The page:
The woman who wrote the book behind Jojo Rabbit says she never could've imagined her writing would lead to an Oscar win.
Belgian-Italian-Kiwi Christine Leunens published Caging Skies back in 2004 and yesterday Taika Waititi won an Oscar for best adapted screenplay for his film adaptation.
"You could have knocked me down with a feather," she told Seven Sharp in an exclusive interview of the six Oscar nominations for the film.
It's taken like around 15 years to get here, from Normandy, France, to Nelson, New Zealand, and from obscurity to the Oscars.
The book is now published in 16 languages with more on the way.
"It's crazy to think there's some guy or girl in Istanbul right now with a little Turkish coffee and maybe a cigarette, reading that," Ms Leunens says.
One day, out of the blue, she got an email from Taika Waititi, interested in getting it on the big screen.
"I'll never forget when Taika came in. He looked at the beautiful view around then put his feet up on the desk and put his hands back, he had me laughing very soon.
"His mother kept chasing him and telling him to read the book and he was very busy so he said, 'Mum, I don't have time'. But I have to be very thankful to her because she persisted."
Once a fashion model in Europe to support her writing addiction, Ms Leunens doesn't have to worry about that anymore.
"Because I write just at home, I'm just in my T-shirt and sneakers all the time. So when it came time to go to all these events in Los Angeles I realised I don't have any clothes, no dress and no shoes," she says.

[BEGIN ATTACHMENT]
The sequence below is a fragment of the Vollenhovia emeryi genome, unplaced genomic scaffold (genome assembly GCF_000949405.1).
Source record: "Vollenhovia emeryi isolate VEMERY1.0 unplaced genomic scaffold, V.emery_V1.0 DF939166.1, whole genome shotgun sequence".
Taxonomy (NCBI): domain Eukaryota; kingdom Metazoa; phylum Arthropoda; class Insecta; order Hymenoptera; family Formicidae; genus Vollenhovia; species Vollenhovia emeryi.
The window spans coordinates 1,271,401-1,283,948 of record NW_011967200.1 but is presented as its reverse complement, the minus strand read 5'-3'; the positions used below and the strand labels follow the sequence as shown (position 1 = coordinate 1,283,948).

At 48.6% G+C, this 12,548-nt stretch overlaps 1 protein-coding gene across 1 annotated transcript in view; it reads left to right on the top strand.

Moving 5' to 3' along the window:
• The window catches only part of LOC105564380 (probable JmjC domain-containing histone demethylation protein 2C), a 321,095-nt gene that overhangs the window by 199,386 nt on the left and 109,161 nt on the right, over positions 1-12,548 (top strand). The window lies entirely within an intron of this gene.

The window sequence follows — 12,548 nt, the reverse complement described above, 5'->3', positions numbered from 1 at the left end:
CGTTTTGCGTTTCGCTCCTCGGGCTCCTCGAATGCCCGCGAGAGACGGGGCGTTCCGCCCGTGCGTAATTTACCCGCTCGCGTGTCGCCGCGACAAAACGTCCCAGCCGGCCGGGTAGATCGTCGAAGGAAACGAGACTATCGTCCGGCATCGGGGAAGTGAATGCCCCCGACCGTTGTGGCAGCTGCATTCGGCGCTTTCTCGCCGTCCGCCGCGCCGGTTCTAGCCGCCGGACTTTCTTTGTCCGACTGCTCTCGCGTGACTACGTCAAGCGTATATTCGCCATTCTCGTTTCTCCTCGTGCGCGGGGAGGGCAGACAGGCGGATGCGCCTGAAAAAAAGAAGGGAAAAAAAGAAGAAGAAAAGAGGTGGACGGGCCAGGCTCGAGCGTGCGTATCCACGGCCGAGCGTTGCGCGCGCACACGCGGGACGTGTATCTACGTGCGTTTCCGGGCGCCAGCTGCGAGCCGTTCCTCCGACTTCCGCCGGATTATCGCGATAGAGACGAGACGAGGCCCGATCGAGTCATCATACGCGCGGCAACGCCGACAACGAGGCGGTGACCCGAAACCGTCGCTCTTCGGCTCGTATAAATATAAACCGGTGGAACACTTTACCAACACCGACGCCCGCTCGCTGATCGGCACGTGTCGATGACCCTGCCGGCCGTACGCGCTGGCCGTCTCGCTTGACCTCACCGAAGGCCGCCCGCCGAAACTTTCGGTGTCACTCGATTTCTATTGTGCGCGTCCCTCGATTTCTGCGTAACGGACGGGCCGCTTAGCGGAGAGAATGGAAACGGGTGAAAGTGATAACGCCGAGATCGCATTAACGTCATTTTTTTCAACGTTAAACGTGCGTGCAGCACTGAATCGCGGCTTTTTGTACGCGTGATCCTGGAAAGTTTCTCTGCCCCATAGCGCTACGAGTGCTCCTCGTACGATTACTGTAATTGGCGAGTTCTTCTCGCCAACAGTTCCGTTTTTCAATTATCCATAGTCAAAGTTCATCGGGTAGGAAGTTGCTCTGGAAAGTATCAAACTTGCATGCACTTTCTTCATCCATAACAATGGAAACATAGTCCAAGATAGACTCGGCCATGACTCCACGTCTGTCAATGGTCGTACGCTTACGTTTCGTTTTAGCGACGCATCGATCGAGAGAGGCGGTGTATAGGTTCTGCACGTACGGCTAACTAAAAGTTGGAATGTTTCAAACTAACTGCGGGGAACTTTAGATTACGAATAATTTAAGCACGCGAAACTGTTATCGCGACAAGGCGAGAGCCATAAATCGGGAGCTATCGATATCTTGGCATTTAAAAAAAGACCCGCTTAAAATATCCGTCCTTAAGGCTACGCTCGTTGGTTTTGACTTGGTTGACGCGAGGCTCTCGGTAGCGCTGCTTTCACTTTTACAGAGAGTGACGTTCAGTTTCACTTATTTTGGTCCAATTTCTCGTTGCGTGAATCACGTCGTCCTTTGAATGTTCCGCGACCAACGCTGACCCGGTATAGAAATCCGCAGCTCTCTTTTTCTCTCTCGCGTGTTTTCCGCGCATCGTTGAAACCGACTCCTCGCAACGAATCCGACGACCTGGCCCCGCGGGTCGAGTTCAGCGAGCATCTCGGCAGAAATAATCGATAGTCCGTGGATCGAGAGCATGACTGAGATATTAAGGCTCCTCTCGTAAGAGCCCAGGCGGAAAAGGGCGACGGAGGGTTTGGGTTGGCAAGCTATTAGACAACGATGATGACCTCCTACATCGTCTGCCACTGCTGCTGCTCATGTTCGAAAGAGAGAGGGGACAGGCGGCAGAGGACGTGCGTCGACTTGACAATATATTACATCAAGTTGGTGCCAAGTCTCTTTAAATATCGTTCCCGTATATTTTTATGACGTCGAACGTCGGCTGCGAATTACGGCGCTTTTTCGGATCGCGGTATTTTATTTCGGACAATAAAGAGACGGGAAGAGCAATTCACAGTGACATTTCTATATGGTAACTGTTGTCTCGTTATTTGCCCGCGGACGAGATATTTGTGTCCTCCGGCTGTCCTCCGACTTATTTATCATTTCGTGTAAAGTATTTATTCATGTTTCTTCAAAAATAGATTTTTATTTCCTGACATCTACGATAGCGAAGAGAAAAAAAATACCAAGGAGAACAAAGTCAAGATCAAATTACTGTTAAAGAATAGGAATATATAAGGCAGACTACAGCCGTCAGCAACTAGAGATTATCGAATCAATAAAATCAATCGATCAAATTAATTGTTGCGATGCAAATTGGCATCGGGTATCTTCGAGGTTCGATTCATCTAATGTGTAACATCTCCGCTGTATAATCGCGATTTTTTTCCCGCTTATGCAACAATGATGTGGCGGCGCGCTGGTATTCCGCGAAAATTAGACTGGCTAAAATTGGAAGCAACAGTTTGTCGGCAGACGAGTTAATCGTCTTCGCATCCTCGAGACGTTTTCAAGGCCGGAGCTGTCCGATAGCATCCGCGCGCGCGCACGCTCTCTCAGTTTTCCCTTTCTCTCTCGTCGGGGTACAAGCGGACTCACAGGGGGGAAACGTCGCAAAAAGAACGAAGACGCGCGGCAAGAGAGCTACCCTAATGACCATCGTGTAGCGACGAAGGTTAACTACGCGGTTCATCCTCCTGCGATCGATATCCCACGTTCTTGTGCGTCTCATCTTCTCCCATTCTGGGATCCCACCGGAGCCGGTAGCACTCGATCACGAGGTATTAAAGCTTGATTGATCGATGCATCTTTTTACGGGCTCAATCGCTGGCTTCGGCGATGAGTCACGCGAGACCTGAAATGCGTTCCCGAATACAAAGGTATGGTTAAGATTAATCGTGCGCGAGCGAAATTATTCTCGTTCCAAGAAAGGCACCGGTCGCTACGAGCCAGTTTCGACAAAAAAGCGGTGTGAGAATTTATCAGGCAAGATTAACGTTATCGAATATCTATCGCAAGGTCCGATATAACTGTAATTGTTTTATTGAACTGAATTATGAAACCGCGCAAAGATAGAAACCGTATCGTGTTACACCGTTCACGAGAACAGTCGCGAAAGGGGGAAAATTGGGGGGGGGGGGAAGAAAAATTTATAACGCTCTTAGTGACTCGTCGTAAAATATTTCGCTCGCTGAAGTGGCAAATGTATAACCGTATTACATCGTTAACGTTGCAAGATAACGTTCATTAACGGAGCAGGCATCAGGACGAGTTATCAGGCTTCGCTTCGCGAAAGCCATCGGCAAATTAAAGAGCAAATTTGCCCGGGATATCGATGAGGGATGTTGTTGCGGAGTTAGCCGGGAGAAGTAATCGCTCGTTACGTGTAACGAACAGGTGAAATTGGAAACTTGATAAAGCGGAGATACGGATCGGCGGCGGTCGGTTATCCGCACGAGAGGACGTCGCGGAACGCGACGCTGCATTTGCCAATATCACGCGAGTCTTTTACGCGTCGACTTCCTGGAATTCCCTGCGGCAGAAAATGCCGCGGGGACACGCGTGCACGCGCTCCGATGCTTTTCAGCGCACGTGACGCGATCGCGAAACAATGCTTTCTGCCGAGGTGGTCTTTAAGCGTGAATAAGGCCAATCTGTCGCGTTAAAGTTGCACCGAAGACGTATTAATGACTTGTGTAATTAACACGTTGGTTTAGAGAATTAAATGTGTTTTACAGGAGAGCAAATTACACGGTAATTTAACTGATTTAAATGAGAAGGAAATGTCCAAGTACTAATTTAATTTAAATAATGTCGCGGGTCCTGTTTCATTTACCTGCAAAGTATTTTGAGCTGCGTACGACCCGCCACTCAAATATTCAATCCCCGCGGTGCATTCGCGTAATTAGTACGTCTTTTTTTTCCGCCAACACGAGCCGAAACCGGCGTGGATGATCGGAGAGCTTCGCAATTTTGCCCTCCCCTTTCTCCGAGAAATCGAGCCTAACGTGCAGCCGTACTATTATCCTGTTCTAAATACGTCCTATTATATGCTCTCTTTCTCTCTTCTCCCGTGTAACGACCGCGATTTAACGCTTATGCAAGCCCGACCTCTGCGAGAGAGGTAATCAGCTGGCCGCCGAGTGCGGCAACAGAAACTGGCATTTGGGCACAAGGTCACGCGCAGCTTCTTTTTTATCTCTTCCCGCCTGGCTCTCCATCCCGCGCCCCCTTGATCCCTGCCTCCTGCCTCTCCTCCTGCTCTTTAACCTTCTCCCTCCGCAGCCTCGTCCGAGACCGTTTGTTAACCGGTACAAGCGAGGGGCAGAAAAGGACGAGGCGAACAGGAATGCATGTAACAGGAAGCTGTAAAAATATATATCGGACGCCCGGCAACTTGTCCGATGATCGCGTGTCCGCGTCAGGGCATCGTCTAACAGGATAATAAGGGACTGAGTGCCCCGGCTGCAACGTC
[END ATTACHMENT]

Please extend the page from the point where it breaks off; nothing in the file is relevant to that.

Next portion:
"I went to downtown Nelson and bought a handbag and two pairs of shoes and I had ANZ ring me and say, 'Did someone steal your credit card? These purchases seem very uncharacteristic of you.'"
Now she fits writing in between dropping off and picking up the kids from school.
For budding authors, Ms Leunens has a few tricks to winning at writing.
"Be true to yourself, pick something that really matters to them and is dear to them," she says.
"Write something and leave it aside so you've practically forgotten it as much as possible, a month or so, then come back and read it as if you're reading it for the first time.
"It was William Faulkner who said, 'At 7am in the morning I make sure inspiration is at any flat surface you can find,' which means you can't wait to be in the mood - otherwise a project will never come to an end."